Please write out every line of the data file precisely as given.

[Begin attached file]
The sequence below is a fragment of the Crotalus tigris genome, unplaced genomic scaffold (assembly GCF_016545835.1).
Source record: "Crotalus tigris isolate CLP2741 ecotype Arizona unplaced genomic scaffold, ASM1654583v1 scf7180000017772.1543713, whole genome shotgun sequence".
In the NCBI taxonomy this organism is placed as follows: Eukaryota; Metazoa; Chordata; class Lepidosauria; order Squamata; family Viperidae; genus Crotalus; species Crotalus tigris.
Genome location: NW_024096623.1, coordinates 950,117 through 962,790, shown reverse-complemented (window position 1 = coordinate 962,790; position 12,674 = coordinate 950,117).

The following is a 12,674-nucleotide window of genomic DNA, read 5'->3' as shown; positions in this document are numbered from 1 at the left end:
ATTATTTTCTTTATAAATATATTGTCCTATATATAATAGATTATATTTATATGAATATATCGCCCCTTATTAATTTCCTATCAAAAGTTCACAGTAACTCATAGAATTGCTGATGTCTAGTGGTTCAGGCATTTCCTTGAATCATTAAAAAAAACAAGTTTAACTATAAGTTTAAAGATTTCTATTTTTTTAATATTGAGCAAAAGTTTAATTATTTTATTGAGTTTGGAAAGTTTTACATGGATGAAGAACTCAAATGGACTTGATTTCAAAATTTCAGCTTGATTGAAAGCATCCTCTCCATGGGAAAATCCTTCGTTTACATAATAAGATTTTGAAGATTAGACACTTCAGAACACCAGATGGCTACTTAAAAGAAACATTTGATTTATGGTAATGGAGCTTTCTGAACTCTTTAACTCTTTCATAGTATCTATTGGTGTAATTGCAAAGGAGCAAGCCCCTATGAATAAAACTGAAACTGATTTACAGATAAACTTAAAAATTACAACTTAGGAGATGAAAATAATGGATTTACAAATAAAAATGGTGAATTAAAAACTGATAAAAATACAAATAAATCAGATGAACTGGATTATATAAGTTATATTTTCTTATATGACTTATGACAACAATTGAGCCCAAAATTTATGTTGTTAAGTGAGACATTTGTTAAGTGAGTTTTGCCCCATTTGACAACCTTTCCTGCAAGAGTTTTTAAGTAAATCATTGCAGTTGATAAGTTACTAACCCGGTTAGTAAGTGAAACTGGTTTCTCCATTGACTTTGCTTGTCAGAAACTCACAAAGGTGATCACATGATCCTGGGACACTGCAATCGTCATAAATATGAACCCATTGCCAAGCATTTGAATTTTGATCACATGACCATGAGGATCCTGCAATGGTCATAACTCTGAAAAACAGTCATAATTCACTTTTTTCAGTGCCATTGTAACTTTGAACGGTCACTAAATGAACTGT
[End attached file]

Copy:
The sequence below is a fragment of the Crotalus tigris genome, unplaced genomic scaffold (assembly GCF_016545835.1).
Source record: "Crotalus tigris isolate CLP2741 ecotype Arizona unplaced genomic scaffold, ASM1654583v1 scf7180000017772.1543713, whole genome shotgun sequence".
In the NCBI taxonomy this organism is placed as follows: Eukaryota; Metazoa; Chordata; class Lepidosauria; order Squamata; family Viperidae; genus Crotalus; species Crotalus tigris.
Genome location: NW_024096623.1, coordinates 950,117 through 962,790, shown reverse-complemented (window position 1 = coordinate 962,790; position 12,674 = coordinate 950,117).

The following is a 12,674-nucleotide window of genomic DNA, read 5'->3' as shown; positions in this document are numbered from 1 at the left end:
ATTATTTTCTTTATAAATATATTGTCCTATATATAATAGATTATATTTATATGAATATATCGCCCCTTATTAATTTCCTATCAAAAGTTCACAGTAACTCATAGAATTGCTGATGTCTAGTGGTTCAGGCATTTCCTTGAATCATTAAAAAAAACAAGTTTAACTATAAGTTTAAAGATTTCTATTTTTTTAATATTGAGCAAAAGTTTAATTATTTTATTGAGTTTGGAAAGTTTTACATGGATGAAGAACTCAAATGGACTTGATTTCAAAATTTCAGCTTGATTGAAAGCATCCTCTCCATGGGAAAATCCTTCGTTTACATAATAAGATTTTGAAGATTAGACACTTCAGAACACCAGATGGCTACTTAAAAGAAACATTTGATTTATGGTAATGGAGCTTTCTGAACTCTTTAACTCTTTCATAGTATCTATTGGTGTAATTGCAAAGGAGCAAGCCCCTATGAATAAAACTGAAACTGATTTACAGATAAACTTAAAAATTACAACTTAGGAGATGAAAATAATGGATTTACAAATAAAAATGGTGAATTAAAAACTGATAAAAATACAAATAAATCAGATGAACTGGATTATATAAGTTATATTTTCTTATATGACTTATGACAACAATTGAGCCCAAAATTTATGTTGTTAAGTGAGACATTTGTTAAGTGAGTTTTGCCCCATTTGACAACCTTTCCTGCAAGAGTTTTTAAGTAAATCATTGCAGTTGATAAGTTACTAACCCGGTTAGTAAGTGAAACTGGTTTCTCCATTGACTTTGCTTGTCAGAAACTCACAAAGGTGATCACATGATCCTGGGACACTGCAATCGTCATAAATATGAACCCATTGCCAAGCATTTGAATTTTGATCACATGACCATGAGGATCCTGCAATGGTCATAACTCTGAAAAACAGTCATAATTCACTTTTTTCAGTGCCATTGTAACTTTGAACGGTCACTAAATGAACTGT